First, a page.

Police arrested Anthony Lorenzi, 34, a few weeks later who had fled to San Diego. The suspect had 26 adult felony arrests and seven felony convictions, according to Brown. His most recent conviction was for an armed robbery two blocks from where the Puerto Rican Day shootings occurred.

Brandon Tatum, a former police officer who served six years with the Tucson Police Department including as a SWAT operator and field training officer, created an angry video about the arrest record of the suspect on his YouTube Channel “The Officer Tatum.” “We could fix these things,” said Tatum. “We could get these people off the streets. Our young people won’t be terrorized if we do these things. We put them behind bars for life … to say that black people and Hispanics and minorities get worse, harsher sentences—they are lying to you. This [Lorenzi’s record] is a perfect example. ”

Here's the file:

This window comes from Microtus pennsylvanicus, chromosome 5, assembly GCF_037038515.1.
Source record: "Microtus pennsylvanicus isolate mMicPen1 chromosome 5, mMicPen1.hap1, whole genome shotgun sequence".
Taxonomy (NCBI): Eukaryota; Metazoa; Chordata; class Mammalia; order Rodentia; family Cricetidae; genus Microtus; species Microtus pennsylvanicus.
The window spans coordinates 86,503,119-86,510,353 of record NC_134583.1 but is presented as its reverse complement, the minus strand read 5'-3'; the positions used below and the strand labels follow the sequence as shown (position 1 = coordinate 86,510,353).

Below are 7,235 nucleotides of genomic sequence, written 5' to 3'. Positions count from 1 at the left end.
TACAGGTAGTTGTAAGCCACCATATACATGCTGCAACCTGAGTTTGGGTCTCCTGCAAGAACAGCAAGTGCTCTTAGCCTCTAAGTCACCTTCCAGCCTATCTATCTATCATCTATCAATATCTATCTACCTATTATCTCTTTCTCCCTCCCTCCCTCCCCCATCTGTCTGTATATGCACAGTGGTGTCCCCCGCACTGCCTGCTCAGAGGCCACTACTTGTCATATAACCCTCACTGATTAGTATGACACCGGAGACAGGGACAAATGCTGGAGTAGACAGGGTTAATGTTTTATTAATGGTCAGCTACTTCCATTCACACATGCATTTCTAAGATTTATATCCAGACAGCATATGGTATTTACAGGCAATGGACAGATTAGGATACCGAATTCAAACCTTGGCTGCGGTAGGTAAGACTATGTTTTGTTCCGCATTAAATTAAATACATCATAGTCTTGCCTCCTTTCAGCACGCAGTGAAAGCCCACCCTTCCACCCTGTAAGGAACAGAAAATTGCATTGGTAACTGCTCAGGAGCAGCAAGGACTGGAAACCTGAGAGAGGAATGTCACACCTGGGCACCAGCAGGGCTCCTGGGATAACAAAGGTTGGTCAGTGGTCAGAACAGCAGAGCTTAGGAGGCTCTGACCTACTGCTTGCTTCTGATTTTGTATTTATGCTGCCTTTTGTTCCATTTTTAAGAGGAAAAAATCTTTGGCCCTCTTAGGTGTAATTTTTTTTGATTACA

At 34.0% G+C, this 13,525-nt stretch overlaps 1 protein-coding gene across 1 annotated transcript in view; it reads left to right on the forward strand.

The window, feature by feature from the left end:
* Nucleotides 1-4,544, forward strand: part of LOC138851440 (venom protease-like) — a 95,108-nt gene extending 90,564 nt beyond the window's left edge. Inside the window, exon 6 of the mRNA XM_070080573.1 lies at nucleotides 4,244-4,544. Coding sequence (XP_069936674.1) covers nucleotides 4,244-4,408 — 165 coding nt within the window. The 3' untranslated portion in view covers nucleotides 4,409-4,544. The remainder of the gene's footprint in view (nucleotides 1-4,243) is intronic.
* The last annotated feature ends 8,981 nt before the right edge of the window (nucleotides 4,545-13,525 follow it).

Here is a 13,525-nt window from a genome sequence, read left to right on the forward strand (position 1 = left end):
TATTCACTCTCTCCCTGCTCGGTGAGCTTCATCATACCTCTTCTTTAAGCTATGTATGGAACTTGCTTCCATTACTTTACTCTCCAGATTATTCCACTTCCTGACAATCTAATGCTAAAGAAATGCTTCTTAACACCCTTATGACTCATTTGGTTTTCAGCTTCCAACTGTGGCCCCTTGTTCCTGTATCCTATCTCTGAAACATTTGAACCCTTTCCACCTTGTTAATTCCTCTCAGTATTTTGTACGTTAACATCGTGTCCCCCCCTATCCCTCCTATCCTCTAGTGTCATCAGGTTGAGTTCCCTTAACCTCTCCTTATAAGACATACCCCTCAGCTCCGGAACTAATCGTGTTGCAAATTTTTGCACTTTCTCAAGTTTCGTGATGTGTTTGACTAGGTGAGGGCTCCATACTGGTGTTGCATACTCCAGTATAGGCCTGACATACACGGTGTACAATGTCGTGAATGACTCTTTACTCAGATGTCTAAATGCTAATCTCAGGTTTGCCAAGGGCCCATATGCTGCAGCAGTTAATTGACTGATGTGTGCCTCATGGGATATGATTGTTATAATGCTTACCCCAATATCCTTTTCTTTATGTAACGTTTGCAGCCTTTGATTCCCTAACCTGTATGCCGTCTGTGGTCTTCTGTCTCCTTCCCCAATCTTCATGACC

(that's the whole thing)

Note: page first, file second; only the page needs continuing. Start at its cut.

“Liberal cities are just emboldening criminals by not taking these crimes seriously and putting people who kill back out on the streets. Too often wanting to clear the prisons is just virtue signaling,” Tatum told The Epoch Times. “If we need to build more prisons we should. “

Just as important though, said Tatum, offenders need to be provided with much better pathways to return to society, get a job and live a crime-free life. “Probation officers are very overworked and underfunded. They can’t possibly monitor, guide, and follow up all the cases they are given. Anti-crime investments need to be upfront and start with them … before recidivism occurs.

“The problem is not with the police, it is with the justice system. For us to arrest the same offenders again and again—some have as many as 1,000 arrests—ties up police resources.”